By: Josh Potter
As strange as it sounds, it's easy these days to say that something simply "sounds Icelandic." With Bjork in the twilight of her career, Sigur Ros in the mythical realm of international rock-stardom, Mugison taking his place alongside the great American singer-songwriters and a host of Viking experimenters following in their wake (peep Sketches For Albinos), the regional aesthetic has become recognizable in the music world at large. Mum is, no doubt, equally responsible. Despite the remarkable stylistic shift evidenced on Go Go Smear the Poison Ivy (Fat Cat), there is something indelibly Icelandic about Mum's fourth album. A year after the departure of founding member Kristin Valtysdottir, Mum is poppier than ever. With tight, live-instrumental arrangements and the closest thing to vocal hooks they've yet produced, the album is full of tasty little sugar cubes. That said, their hallmark glitch beats and electronic washes are some of their deepest and most polished. Without Valtysdottir, this might as well be a new band, but this shouldn't be seen in the negative. Despite the bleak, hyperborean landscape, Icelandic artists have always had a knack for turning out surprisingly cheery, effervescent pop. With a transcendental brand of twee, the new Mum is more fun than ever.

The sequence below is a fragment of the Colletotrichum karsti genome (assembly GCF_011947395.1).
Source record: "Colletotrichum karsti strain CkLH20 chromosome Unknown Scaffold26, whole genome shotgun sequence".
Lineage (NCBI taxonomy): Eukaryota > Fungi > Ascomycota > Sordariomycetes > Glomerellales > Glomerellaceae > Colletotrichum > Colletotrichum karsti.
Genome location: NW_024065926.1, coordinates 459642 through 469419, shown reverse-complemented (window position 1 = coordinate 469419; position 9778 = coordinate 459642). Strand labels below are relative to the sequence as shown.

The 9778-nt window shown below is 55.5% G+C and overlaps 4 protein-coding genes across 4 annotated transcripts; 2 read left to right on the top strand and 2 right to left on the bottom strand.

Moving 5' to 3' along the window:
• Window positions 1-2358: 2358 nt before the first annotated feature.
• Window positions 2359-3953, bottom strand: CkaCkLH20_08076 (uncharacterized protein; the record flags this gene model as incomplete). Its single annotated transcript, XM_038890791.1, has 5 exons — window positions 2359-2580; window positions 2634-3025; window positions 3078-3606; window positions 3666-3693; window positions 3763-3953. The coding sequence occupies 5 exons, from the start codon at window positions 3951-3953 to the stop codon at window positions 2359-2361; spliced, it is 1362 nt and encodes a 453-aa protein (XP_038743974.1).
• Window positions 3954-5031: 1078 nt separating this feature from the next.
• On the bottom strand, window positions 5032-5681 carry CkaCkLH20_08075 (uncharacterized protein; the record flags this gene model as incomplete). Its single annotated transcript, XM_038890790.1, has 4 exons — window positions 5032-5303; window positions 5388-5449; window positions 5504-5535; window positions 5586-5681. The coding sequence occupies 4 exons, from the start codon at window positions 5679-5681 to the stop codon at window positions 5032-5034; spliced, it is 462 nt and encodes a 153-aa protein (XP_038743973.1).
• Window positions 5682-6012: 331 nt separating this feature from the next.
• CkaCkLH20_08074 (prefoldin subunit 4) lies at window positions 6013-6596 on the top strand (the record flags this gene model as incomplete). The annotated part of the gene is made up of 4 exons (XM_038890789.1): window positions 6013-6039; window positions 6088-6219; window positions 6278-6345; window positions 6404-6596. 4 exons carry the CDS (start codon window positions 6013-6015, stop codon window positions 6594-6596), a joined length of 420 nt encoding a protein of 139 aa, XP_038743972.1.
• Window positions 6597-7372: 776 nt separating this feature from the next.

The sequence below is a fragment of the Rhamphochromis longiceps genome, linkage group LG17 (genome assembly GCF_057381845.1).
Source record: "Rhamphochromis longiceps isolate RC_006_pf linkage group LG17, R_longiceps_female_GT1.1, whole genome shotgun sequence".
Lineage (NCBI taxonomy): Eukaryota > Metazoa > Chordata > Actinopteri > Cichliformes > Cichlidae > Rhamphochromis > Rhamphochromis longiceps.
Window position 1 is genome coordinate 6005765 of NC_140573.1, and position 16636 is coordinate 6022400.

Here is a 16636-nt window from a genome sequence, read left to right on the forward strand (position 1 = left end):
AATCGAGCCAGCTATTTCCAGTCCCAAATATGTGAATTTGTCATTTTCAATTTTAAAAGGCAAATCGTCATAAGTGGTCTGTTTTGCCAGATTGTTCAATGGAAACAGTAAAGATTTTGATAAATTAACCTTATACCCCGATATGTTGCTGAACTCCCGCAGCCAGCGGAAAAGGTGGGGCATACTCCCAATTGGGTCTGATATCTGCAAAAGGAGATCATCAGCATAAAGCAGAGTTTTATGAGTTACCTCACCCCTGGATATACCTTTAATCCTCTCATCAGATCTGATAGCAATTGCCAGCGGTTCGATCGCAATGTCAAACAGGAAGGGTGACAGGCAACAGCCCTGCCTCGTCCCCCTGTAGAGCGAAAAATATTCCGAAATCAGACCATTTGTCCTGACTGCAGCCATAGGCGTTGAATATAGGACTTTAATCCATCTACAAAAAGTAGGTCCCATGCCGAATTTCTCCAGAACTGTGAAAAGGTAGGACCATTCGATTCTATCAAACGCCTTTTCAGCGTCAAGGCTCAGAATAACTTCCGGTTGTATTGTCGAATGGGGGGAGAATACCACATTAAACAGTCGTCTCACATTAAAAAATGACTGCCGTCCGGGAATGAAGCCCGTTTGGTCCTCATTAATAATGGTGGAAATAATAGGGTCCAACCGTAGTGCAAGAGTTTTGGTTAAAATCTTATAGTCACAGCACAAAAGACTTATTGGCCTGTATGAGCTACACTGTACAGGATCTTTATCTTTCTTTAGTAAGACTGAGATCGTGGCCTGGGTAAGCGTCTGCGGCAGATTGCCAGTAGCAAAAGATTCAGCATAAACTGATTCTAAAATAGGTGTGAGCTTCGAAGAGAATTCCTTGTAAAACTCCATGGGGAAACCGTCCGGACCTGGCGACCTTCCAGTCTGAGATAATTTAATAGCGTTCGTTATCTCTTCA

JamBase | Great White Far North
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